“an armed attack against one or more of them in Europe or North America shall be considered an attack against them all and consequently they agree that, if such an armed attack occurs, each of them, in exercise of the right of individual or collective self-defence recognised by Article 51 of the Charter of the United Nations, will assist the Party or Parties so attacked by taking forthwith, individually and in concert with the other Parties.”
The original geography has now been modified to stretch over the Syrian border on to Ottoman territory.
Thursday’s Pence-Pompeo paper commits the US, and NATO as well, to collective defence of the Turkish “safe zone” in Syria without delimitation of its geographical area and without restriction of time. Instead, for the 5-day period of the agreement, the Turks and Americans have agreed to pursue an ultimatum,
“in order to address the national security concerns of Turkey to include the re-collection of YPG [Kurdish People’s Protection Units] heavy weapons and the disablement of their fortifications and all other fighting positions.”
For “re-collection”, read military capitulation and surrender of all territory sought by the Turks. The ultimatum also specifies Turkish targets in the “safe zone” as “hideouts, shelters, emplacements, weapons, vehicles and equipment.”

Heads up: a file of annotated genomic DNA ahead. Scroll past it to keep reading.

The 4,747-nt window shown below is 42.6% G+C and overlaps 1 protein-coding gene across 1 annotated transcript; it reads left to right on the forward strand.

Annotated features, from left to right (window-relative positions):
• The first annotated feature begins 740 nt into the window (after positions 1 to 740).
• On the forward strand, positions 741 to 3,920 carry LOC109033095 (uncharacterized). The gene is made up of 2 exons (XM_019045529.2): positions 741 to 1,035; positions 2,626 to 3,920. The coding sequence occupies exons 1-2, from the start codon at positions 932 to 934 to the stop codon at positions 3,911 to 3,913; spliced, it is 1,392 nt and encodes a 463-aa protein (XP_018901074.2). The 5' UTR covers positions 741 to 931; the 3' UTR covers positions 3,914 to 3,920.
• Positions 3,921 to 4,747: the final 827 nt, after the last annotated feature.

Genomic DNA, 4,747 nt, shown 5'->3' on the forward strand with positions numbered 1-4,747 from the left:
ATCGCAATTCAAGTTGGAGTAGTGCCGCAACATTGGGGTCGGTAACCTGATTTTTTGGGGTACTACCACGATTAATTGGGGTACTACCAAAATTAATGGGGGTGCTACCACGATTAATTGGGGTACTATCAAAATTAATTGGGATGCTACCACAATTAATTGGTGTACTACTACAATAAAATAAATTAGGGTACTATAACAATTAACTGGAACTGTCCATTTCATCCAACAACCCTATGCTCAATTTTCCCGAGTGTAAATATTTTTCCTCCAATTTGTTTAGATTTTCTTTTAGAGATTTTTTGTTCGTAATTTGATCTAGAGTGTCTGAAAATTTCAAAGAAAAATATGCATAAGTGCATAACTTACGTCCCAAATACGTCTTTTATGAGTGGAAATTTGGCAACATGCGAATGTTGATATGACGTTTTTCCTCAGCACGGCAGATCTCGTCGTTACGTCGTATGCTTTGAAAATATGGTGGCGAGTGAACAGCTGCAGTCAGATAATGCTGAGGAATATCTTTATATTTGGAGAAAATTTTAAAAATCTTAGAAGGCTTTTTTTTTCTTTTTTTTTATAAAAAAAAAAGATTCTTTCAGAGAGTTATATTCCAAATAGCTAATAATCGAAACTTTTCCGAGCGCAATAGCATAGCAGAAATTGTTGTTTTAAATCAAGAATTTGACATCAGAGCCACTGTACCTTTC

The Russian General Staff assessment has long warned Putin against making territorial concessions to Erdogan inside Syria, and of allowing temporary ceasefires and lines of force deployment to become permanent.
For that assessment of the Putin-Erdogan Idlib agreement, read this.
Russian Defence and Foreign Ministry distrust of Erdogan’s intentions has been explained as Ottoman Empire revivalism by analysts close to the General Staff.
“The territory which the Turkish army entered [this month] was formerly part of the Ottoman Empire. There are a number of signs that Ankara cherishes dreams of recreating it. This is possible by armed means. In addition to the United States with its Messianism and belief in its own omnipotence, there are very few countries which indulge in imperial thinking. Turkey is almost the only one to embody these ideas in practice.”
More direct criticism than this of pro-Turkish officials in the Kremlin, such as Dmitry Peskov, is impossible for these Russians or their allies in the Moscow press.
Reporting on the situation assessment 24 hours before yesterday’s US-Turkish meeting, a Moscow reporter close to the General Staff claimed that,
“the Turks initially set themselves the task of occupying to a depth of 30 kilometres, and then cleaning up this territory. Apparently, they were going to drive the Kurds out of the thirty-kilometre zone indefinitely, but now it is clear that much has gone wrong. The political objective of the operation — the creation of a sanitary zone along the Turkish-Syrian border — is already unattainable.”